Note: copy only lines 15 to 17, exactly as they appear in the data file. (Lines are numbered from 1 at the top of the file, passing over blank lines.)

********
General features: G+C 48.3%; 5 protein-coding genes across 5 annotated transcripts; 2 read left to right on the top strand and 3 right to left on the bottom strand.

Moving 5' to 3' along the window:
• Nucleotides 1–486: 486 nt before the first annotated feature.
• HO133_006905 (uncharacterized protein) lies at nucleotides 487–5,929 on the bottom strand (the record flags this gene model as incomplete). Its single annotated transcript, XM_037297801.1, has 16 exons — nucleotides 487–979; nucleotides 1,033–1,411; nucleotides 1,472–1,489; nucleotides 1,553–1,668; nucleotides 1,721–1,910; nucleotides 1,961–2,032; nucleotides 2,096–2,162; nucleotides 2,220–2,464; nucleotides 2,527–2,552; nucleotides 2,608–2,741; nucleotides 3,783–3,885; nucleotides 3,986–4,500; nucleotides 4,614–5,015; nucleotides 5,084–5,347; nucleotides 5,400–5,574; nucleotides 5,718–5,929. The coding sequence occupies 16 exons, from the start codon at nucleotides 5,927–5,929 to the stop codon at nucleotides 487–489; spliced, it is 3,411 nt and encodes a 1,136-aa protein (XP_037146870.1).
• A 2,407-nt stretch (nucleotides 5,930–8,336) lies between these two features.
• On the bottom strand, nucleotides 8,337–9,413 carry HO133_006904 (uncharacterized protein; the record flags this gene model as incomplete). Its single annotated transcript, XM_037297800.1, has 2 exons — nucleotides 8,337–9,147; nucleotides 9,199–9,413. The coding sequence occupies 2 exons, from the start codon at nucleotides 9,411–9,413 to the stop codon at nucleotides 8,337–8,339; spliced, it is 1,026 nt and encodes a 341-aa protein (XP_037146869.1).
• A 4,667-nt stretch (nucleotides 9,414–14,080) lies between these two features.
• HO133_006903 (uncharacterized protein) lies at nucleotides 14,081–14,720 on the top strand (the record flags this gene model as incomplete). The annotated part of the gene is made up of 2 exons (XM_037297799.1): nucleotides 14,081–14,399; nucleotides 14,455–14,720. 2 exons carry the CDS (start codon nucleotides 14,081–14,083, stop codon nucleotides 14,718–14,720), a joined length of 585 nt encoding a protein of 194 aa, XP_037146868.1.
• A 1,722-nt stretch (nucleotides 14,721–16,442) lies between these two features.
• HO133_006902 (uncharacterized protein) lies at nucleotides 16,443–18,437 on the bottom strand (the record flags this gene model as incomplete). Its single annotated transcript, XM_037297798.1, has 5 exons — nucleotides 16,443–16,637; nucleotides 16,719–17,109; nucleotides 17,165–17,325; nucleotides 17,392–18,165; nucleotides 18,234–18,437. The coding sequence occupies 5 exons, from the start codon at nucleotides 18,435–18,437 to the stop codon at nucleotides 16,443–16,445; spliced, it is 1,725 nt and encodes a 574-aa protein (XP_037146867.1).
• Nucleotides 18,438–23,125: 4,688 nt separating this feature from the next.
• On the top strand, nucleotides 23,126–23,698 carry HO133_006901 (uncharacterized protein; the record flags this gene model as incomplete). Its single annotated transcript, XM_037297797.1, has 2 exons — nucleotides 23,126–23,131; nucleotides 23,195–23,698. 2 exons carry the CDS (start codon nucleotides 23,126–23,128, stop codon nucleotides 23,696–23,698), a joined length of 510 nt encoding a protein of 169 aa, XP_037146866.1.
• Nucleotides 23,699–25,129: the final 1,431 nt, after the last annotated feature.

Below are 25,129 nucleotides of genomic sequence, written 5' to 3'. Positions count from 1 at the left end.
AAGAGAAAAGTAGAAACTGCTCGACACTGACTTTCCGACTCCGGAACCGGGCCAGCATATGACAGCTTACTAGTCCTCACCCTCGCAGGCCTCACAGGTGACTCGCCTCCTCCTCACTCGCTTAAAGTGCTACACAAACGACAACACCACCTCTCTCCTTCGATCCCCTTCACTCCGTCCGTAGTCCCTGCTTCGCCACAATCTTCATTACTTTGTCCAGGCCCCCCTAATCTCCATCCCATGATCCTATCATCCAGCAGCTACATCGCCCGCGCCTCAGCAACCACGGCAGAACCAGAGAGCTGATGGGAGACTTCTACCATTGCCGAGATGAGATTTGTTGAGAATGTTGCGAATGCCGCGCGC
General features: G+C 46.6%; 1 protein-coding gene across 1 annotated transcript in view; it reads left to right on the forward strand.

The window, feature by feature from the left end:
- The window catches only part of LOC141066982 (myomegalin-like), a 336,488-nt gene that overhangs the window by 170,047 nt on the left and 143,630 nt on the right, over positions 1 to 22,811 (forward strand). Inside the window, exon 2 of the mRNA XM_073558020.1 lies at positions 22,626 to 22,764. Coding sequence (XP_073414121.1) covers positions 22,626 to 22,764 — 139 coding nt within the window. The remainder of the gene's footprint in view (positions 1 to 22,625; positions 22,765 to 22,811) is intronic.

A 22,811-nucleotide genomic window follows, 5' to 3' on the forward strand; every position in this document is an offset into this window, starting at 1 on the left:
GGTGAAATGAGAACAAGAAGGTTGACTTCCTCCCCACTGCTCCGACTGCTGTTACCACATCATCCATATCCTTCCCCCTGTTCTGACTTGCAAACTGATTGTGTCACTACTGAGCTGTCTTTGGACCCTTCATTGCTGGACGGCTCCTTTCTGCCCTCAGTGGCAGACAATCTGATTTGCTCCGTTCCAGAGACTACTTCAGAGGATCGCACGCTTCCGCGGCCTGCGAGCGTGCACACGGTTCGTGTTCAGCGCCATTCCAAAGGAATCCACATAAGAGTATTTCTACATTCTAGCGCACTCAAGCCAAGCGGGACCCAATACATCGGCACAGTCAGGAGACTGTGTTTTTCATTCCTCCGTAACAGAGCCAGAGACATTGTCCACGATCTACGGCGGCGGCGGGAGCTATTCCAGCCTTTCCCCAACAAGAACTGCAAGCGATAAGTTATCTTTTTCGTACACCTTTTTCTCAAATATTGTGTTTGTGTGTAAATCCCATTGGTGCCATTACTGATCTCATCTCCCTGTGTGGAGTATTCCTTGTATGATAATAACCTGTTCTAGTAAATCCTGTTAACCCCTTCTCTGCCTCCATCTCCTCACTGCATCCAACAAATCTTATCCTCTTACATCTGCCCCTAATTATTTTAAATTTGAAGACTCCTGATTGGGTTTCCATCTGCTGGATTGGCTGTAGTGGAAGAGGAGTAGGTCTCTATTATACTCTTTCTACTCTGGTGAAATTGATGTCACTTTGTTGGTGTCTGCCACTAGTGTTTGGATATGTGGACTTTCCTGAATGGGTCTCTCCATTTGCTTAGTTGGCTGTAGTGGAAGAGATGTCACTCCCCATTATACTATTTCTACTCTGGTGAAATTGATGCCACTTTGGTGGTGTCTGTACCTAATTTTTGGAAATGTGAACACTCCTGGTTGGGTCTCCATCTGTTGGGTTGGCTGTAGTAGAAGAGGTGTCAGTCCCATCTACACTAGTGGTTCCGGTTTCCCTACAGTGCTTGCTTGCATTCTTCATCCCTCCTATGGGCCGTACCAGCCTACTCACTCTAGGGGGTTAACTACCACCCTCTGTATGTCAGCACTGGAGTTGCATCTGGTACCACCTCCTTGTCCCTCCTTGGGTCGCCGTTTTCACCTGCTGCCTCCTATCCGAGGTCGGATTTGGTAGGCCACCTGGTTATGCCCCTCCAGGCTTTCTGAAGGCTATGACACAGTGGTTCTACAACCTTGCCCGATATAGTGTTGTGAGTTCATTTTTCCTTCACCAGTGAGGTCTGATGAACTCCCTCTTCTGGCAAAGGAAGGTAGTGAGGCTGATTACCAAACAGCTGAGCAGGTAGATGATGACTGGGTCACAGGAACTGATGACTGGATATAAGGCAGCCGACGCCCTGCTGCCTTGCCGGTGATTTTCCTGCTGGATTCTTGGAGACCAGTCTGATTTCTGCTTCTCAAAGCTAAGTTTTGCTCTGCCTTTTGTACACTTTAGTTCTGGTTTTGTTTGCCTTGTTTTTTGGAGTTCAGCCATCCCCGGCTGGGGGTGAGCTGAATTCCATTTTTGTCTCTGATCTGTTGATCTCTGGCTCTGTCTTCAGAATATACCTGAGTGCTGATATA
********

AAGAGAAAAGTAGAAACTGCTCGACACTGACTTTCCGACTCCGGAACCGGGCCAGCATATGACAGCTTACTAGTCCTCACCCTCGCAGGCCTCACAGGTGACTCGCCTCCTCCTCACTCGCTTAAAGTGCTACACAAACGACAACACCACCTCTCTCCTTCGATCCCCTTCACTCCGTCCGTAGTCCCTGCTTCGCCACAATCTTCATTACTTTGTCCAGGCCCCCCTAATCTCCATCCCATGATCCTATCATCCAGCAGCTACATCGCCCGCGCCTCAGCAACCACGGCAGAACCAGAGAGCTGATGGGAGACTTCTACCATTGCCGAGATGAGATTTGTTGAGAATGTTGCGAATGCCGCGCGC
General features: G+C 46.6%; 1 protein-coding gene across 1 annotated transcript in view; it reads left to right on the forward strand.

The window, feature by feature from the left end: